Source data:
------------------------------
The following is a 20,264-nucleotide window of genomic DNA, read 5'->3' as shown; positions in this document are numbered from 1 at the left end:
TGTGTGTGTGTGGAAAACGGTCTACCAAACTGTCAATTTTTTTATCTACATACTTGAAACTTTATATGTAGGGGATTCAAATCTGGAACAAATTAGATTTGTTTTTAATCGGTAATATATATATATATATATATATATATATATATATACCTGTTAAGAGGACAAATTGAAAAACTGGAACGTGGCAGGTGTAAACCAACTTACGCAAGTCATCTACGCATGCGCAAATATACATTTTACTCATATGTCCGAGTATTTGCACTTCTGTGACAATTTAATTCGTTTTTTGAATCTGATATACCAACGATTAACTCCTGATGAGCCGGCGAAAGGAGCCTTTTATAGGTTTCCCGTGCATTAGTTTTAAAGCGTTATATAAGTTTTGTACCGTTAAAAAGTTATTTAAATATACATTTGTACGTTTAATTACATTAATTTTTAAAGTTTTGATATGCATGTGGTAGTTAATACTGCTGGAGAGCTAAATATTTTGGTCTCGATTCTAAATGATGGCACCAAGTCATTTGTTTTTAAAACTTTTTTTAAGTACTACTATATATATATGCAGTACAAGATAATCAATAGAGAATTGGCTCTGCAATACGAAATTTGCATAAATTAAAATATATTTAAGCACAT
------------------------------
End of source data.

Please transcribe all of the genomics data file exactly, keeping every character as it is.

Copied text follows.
The following is a 20,264-nucleotide window of genomic DNA, read 5'->3' as shown; positions in this document are numbered from 1 at the left end:
TGTGTGTGTGTGGAAAACGGTCTACCAAACTGTCAATTTTTTTATCTACATACTTGAAACTTTATATGTAGGGGATTCAAATCTGGAACAAATTAGATTTGTTTTTAATCGGTAATATATATATATATATATATATATATATATATATACCTGTTAAGAGGACAAATTGAAAAACTGGAACGTGGCAGGTGTAAACCAACTTACGCAAGTCATCTACGCATGCGCAAATATACATTTTACTCATATGTCCGAGTATTTGCACTTCTGTGACAATTTAATTCGTTTTTTGAATCTGATATACCAACGATTAACTCCTGATGAGCCGGCGAAAGGAGCCTTTTATAGGTTTCCCGTGCATTAGTTTTAAAGCGTTATATAAGTTTTGTACCGTTAAAAAGTTATTTAAATATACATTTGTACGTTTAATTACATTAATTTTTAAAGTTTTGATATGCATGTGGTAGTTAATACTGCTGGAGAGCTAAATATTTTGGTCTCGATTCTAAATGATGGCACCAAGTCATTTGTTTTTAAAACTTTTTTTAAGTACTACTATATATATATGCAGTACAAGATAATCAATAGAGAATTGGCTCTGCAATACGAAATTTGCATAAATTAAAATATATTTAAGCACAT